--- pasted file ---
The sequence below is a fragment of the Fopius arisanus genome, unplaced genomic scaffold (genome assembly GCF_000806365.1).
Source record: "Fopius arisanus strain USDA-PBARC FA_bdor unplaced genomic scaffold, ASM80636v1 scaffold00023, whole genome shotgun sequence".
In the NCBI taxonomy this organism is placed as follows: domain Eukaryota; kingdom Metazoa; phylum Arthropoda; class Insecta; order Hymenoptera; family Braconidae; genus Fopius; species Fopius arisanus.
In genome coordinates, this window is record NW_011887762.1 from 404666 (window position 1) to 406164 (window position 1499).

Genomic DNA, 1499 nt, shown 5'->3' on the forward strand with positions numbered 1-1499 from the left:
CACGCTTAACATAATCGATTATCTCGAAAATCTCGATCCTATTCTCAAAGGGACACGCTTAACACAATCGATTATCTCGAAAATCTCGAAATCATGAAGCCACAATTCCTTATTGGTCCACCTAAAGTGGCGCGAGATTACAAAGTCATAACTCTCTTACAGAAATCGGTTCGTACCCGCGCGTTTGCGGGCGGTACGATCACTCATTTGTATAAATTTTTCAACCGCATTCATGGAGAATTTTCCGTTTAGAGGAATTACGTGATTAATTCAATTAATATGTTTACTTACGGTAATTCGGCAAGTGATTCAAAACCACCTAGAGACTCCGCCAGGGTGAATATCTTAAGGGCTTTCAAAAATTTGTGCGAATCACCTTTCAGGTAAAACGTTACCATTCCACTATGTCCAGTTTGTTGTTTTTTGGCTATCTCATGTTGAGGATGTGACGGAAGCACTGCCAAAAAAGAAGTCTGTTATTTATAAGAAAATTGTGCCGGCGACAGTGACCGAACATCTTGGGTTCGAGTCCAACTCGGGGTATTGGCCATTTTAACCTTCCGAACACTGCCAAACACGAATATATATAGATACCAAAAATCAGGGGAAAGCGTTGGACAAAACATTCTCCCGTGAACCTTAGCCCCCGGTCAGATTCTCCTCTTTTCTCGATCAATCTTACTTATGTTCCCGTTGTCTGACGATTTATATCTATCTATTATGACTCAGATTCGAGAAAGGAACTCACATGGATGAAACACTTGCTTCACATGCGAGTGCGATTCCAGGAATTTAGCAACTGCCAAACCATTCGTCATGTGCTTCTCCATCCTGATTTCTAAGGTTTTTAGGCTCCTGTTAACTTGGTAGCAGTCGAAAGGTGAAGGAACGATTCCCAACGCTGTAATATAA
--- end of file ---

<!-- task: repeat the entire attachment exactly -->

The sequence below is a fragment of the Fopius arisanus genome, unplaced genomic scaffold (genome assembly GCF_000806365.1).
Source record: "Fopius arisanus strain USDA-PBARC FA_bdor unplaced genomic scaffold, ASM80636v1 scaffold00023, whole genome shotgun sequence".
In the NCBI taxonomy this organism is placed as follows: domain Eukaryota; kingdom Metazoa; phylum Arthropoda; class Insecta; order Hymenoptera; family Braconidae; genus Fopius; species Fopius arisanus.
In genome coordinates, this window is record NW_011887762.1 from 404666 (window position 1) to 406164 (window position 1499).

Genomic DNA, 1499 nt, shown 5'->3' on the forward strand with positions numbered 1-1499 from the left:
CACGCTTAACATAATCGATTATCTCGAAAATCTCGATCCTATTCTCAAAGGGACACGCTTAACACAATCGATTATCTCGAAAATCTCGAAATCATGAAGCCACAATTCCTTATTGGTCCACCTAAAGTGGCGCGAGATTACAAAGTCATAACTCTCTTACAGAAATCGGTTCGTACCCGCGCGTTTGCGGGCGGTACGATCACTCATTTGTATAAATTTTTCAACCGCATTCATGGAGAATTTTCCGTTTAGAGGAATTACGTGATTAATTCAATTAATATGTTTACTTACGGTAATTCGGCAAGTGATTCAAAACCACCTAGAGACTCCGCCAGGGTGAATATCTTAAGGGCTTTCAAAAATTTGTGCGAATCACCTTTCAGGTAAAACGTTACCATTCCACTATGTCCAGTTTGTTGTTTTTTGGCTATCTCATGTTGAGGATGTGACGGAAGCACTGCCAAAAAAGAAGTCTGTTATTTATAAGAAAATTGTGCCGGCGACAGTGACCGAACATCTTGGGTTCGAGTCCAACTCGGGGTATTGGCCATTTTAACCTTCCGAACACTGCCAAACACGAATATATATAGATACCAAAAATCAGGGGAAAGCGTTGGACAAAACATTCTCCCGTGAACCTTAGCCCCCGGTCAGATTCTCCTCTTTTCTCGATCAATCTTACTTATGTTCCCGTTGTCTGACGATTTATATCTATCTATTATGACTCAGATTCGAGAAAGGAACTCACATGGATGAAACACTTGCTTCACATGCGAGTGCGATTCCAGGAATTTAGCAACTGCCAAACCATTCGTCATGTGCTTCTCCATCCTGATTTCTAAGGTTTTTAGGCTCCTGTTAACTTGGTAGCAGTCGAAAGGTGAAGGAACGATTCCCAACGCTGTAATATAA